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Role of fertility-sparing surgery and further prognostic factors in borderline tumors of the ovary

Abstract

Objective Borderline tumors of the ovary are a rare group of ovarian neoplasms with distinctive histological features. Considering their favorable prognosis and occurrence at a younger age, fertility-sparing surgery may be considered. Several risk factors have been identified as contributing to a higher recurrence rate, while the impact of pathohistological features varies in the literature. This study aimed to analyze risk factors for recurrence in patients with borderline tumors of the ovary.

Methods Analysis included patients treated with first diagnosis of a borderline tumor at our center between January 1997 and December 2022 to analyze disease-free survival and to identify the role of fertility-sparing surgery, defined as preservation of at least one ovary, pathohistological features, and other prognostic factors for relapse. All stages classified according to the International Federation of Gynecology and Obstetrics (FIGO) were included.

Results Among 507 patients, 26 patients (5.2%) had a recurrence, with 21 (4.1%) showing borderline histology and 5 (1%) with invasive relapses. Recurrence rate was higher following fertility-sparing surgery (p<0.0001). Median follow-up period was 49.2 (range 42.0–57.6) months. Among 153 patients (30.2%) who had fertility-sparing surgery, 21 (13.7%) experienced a recurrence (including one invasive relapse). Fertility-sparing surgery (HR 20; 95% CI 6.9 to 60; p<0.001), FIGO stage I with bilateral presence of tumor (HR 6.4; 95% CI 1.3 to 31; p=0.020), FIGO stage II (HR 15; 95% CI 3.4 to 68; p<0.001), FIGO stages III-IV (HR 38; 95% CI 10 to 140; p<0.001) in comparison with FIGO stage I with unilateral tumor, microinvasion (HR 8.6; 95% CI 2.7 to 28; p<0.001), and micropapillary growth patterns (HR 4.4; 95% CI 1.8 to 10; p=0.001) were identified as independent risk factors for recurrence in multivariate analysis. None of these factors were associated with an increased risk of disease-related death.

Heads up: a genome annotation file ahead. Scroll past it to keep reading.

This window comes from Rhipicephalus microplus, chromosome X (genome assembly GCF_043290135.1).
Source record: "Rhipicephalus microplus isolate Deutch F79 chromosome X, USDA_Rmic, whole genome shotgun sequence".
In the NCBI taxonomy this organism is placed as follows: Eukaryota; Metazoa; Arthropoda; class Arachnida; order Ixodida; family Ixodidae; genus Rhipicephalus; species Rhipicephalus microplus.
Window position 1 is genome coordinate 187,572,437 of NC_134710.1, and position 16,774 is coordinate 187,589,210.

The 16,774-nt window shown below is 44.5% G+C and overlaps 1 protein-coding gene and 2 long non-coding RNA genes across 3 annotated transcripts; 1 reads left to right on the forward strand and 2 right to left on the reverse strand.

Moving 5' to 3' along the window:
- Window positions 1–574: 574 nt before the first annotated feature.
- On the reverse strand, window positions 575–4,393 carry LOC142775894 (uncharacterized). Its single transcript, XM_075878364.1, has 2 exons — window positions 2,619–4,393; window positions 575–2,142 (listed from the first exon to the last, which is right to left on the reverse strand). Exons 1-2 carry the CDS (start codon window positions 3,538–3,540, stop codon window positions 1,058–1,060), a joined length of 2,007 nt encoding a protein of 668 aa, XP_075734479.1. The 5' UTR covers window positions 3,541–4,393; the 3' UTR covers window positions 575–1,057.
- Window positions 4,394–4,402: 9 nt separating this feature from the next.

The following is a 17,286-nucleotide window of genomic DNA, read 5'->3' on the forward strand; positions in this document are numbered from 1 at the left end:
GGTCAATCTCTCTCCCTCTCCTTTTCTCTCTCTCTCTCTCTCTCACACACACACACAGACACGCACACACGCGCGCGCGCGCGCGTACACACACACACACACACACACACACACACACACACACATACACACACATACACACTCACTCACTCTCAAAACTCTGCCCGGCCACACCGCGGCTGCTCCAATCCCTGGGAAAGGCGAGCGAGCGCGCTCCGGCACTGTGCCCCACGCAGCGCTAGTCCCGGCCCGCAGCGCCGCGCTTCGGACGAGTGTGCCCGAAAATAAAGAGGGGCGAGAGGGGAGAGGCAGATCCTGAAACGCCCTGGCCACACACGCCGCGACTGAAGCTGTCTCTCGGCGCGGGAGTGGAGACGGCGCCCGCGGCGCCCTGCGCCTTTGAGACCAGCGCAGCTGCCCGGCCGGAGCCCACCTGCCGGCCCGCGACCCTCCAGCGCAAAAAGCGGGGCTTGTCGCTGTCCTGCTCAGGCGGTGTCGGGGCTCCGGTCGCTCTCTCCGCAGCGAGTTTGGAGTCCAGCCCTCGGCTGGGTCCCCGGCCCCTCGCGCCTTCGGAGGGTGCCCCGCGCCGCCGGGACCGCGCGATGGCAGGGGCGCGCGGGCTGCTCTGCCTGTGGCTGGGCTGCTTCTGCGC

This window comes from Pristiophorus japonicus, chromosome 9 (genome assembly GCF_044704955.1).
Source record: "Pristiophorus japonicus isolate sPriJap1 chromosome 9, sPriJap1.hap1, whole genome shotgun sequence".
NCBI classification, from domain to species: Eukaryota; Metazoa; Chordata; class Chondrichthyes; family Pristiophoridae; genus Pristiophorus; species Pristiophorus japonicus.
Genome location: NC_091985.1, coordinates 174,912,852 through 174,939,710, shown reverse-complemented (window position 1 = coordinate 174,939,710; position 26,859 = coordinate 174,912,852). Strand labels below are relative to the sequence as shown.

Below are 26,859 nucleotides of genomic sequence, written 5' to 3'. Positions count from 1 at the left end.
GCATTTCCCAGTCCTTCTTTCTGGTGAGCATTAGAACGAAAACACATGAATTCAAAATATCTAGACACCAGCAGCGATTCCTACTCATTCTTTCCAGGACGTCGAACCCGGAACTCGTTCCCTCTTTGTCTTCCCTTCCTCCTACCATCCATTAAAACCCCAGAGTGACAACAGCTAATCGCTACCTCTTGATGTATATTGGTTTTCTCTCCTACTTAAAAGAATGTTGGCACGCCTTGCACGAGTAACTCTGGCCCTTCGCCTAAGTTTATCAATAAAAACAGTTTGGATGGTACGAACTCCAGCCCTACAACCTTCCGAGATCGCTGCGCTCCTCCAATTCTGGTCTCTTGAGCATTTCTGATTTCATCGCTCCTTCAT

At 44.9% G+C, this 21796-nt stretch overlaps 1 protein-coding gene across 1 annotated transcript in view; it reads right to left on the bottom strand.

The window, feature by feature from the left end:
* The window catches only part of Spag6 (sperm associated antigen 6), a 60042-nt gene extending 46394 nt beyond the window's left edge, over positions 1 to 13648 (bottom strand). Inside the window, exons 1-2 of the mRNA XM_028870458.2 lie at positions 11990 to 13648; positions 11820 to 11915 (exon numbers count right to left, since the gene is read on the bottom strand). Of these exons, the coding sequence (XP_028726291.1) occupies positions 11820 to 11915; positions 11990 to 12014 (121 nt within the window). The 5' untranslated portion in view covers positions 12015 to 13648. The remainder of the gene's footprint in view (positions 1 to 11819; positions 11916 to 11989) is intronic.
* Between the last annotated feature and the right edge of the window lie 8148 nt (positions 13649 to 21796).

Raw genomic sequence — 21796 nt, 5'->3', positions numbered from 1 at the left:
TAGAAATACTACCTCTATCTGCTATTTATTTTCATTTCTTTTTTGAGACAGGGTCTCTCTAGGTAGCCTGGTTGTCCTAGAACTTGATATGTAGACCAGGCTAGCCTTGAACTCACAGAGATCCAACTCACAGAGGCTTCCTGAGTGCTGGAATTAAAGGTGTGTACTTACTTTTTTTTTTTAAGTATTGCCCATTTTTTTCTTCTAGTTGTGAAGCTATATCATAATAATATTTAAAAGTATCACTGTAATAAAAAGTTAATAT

Conclusions Our study showed that although a fertility-preserving approach is associated with increased recurrence rates of a borderline tumor, it does not affect overall survival and can therefore be regarded as oncologically safe for patients desiring to preserve fertility. Additionally, presence of micropapillary patterns and microinvasion were identified as prognostic risk factors.

  • Ovarian Diseases
  • Ovarian Cancer
  • Gynecologic Surgical Procedures
  • Cytoreduction surgical procedures
  • Adnexal Diseases

Data availability statement

All data relevant to the study are included in the article or uploaded as supplementary information.

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